“There’s nothing left.”
At the end of the first film back in 2018, audiences were left dipped and drenched in the limitless love of a mother for her children. And from start to finish with A Quiet Place Part II, I couldn’t stop thinking about how the children have matured into co-parents under grave circumstances, evolving the story with more depth, a new protagonist’s point of view, and a stunning opening that’s as original yet as Spielbergian as Summer blockbusters can get. It’s as flawless a sequel as I’ve ever seen, and deserves the lucrative label of masterful moviemaking. A Quiet Place Part II is intense, emotional, gripping, and one of the most empowering films to come along in quite some time. It takes the time to really consider that maybe what makes us different is what makes us special; that an impairment, when seen from an enlightening perspective, can lead to the salvation of many. Seeing is believing in this noiseless world. This is absolutely, indisputably, one of 2021’s best love letters to family and the rebirth of the cinematic experience.
Because it’s so thoughtfully contemplated and tastefully executed, rather than following a strictly linear path and beginning right where we last left things, A Quiet Place Part II seems to feel an obligation to explain a bit the audience. Not through boring exposition or lazy dialogue driven sequences, but through an otherwise simple day in small town America before the creatures arrived, choreographing the set piece in small ways before delivering a dynamite conclusion amidst all of the chaos. It’s made up of a rural convenience store, a ball game at the diamond, a community assembling and being noisy just as they’re used to doing. And then they arrive. Life is forever changed and radios are silenced, at least for the time being.
An absolutely brilliant shot composition deftly blends the end of this ambitious flashback to match a moment towards the end of the previous film. Only then do the Abbotts, mourning the loss of their patriarch Lee (John Krasinski) and terrified by the addition of a newborn, trek outside the lines of their carefully constructed farmhouse, venturing to find anyone else out there in this empty void. What Evelyn (Emily Blunt) and her older children Regan (Millicent Simmonds) and Marcus (Noah Jupe) meet is at times damning and discouraging, helpless yet hopeful, and distills the power of the human spirit in ways many films can only dream of achieving. We can be such an adaptable species when we’re open to newness, and such a stubborn one when our hearts turn towards the coldness of apathy. Hope is the true harbinger for the possibility of the love and kindness and gentleness we’re so lacking nowadays. A Quiet Place Part II reminds us of these inalienable truths…of how soulful, self-evident, and vital they really are.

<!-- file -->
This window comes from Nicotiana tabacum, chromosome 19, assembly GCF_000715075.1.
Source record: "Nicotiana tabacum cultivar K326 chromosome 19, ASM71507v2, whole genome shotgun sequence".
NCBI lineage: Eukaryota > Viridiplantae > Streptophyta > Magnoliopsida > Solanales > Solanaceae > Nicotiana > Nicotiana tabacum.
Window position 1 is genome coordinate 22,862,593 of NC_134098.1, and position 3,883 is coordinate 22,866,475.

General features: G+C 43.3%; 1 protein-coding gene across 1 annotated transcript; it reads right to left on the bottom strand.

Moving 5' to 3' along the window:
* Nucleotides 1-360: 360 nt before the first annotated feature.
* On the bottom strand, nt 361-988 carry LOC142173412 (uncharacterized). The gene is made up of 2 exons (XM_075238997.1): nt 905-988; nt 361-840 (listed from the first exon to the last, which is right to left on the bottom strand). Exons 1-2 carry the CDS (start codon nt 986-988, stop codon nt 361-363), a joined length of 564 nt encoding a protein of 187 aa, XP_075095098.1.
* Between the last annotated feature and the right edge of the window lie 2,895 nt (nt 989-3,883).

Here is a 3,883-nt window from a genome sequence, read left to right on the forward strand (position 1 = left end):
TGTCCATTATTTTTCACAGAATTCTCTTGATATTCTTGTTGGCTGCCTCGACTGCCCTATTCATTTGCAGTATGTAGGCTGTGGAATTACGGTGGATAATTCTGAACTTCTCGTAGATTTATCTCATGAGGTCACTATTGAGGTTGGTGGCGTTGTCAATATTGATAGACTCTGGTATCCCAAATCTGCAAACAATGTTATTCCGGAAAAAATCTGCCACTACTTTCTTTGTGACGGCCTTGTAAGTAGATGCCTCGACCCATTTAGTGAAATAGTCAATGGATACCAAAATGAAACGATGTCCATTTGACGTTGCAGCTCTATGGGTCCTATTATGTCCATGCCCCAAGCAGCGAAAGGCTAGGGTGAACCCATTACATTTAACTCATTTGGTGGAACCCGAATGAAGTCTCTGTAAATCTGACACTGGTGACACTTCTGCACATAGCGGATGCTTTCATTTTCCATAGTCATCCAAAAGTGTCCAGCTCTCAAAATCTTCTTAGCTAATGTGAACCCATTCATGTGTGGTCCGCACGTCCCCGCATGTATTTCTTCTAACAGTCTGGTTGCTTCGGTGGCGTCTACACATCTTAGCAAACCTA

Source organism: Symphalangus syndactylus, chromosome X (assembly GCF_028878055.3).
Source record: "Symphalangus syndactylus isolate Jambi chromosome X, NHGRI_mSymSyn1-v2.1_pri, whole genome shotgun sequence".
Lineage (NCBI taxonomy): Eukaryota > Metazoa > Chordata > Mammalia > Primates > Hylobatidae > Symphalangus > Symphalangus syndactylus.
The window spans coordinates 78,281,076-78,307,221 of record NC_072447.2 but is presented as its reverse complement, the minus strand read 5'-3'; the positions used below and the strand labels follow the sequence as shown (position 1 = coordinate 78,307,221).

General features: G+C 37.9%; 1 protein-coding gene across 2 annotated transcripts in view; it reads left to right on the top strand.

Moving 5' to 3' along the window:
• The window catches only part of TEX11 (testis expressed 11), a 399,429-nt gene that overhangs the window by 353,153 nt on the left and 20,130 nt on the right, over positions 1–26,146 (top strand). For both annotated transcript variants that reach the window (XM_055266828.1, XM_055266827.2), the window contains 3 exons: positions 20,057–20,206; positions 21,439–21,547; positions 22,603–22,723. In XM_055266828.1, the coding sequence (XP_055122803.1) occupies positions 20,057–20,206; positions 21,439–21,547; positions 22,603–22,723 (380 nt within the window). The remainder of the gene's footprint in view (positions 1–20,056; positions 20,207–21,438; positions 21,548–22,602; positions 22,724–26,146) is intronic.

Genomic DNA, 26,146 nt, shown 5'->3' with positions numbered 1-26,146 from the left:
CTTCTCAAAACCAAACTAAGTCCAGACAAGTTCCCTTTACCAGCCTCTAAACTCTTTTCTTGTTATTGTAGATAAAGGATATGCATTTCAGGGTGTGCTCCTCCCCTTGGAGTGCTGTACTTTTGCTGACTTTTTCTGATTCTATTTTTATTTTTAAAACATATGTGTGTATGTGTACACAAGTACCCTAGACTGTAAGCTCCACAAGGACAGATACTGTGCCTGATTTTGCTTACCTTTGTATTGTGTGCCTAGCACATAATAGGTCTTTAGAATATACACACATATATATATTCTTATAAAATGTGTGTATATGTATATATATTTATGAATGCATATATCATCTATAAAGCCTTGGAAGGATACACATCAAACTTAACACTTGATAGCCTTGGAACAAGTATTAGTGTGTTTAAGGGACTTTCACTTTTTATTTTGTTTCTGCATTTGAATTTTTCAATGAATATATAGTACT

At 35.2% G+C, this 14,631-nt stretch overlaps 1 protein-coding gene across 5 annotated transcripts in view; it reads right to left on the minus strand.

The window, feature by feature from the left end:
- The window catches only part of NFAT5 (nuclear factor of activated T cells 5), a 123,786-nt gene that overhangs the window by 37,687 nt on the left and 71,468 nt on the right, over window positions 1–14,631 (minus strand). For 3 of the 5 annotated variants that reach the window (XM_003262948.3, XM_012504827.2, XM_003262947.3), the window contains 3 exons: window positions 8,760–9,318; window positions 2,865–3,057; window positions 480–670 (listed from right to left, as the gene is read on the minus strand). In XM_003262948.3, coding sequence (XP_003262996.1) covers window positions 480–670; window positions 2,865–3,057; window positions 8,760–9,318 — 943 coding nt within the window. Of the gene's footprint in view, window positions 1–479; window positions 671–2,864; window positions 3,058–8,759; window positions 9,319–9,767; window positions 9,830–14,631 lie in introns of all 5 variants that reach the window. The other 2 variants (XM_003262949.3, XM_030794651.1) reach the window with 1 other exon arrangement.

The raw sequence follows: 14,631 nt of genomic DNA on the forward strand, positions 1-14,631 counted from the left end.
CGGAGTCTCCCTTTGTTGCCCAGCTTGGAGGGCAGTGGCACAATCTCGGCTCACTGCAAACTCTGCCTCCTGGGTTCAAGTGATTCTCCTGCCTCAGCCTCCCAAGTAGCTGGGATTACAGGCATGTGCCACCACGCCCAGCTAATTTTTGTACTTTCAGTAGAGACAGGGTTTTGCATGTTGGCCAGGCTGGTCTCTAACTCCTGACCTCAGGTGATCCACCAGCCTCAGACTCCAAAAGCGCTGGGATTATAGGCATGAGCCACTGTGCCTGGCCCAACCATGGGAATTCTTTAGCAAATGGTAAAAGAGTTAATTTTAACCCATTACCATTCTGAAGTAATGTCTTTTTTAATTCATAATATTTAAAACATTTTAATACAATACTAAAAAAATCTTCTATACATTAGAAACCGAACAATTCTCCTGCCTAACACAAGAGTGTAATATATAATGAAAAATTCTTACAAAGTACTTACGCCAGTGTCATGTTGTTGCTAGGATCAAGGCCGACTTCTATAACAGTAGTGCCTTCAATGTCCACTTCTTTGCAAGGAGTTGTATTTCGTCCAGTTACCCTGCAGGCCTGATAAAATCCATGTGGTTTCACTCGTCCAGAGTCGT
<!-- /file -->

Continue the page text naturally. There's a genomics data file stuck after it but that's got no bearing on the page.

What I loved most about Krasinski’s take on this sequel was that, even when the picture sparingly adds backstory and flesh to the bare bones, it’s still a story primarily focused on building inwards first and outwards second. The scope is bigger, but it rarely goes outside a country mile until it has to. There are more characters, but they never over accumulate either. We meet Emmett (Cillian Murphy, an otherworldly emotive talent), an old family friend whose grief and experience with feral folks silently walking the land have rendered him callous and hard. He remains redeemable though. And there’s the island man (Djimon Hounsou), whose neighborly and warm character is sorely underused yet helps reinforce the instability of this unsteady existence. Anything can happen at anytime to anyone. We care about every character, every intonation and action, and know what the cost will be when the rules aren’t followed. A Quiet Place Part II is a stunning feat of writing though, and it knows how to break its own rules to great dramatic effect. It left me tearfully weeping. Not out of sadness, but swimming in a tangible oasis of hope. I’m not sure we can survive without it.
There are thoughtfully slow reveals fueled by Marco Beltrami’s string heavy score, visceral jump scares, and man eating monster moments you’ll definitely feel in the deepest pits of your belly. There are brief laughs, some heavily calculated and agonizing screams, and a few baby cries for good measure. All of which add depth and heft to this incredibly light and bulldozing blockbuster, which graduates the story from a state of grief to a sought out plain of acceptance. A Quiet Place Part II is a passing of the torch, letting the truly magnificent Millicent Simmonds (who gets her own brief Ripley moment) take center stage, and the rousing final minutes are the most emotional I’ve felt during a film this year. It’s a reassurance that not only are the kids alright without their dad, but that they are the beautifully jejune ones who will become the protectors in all of the ways they learned from him, and that we as a species are worth saving. I loved every single second of this sequel.
“There are people out there. People worth saving.”
Rating: 5 out of 5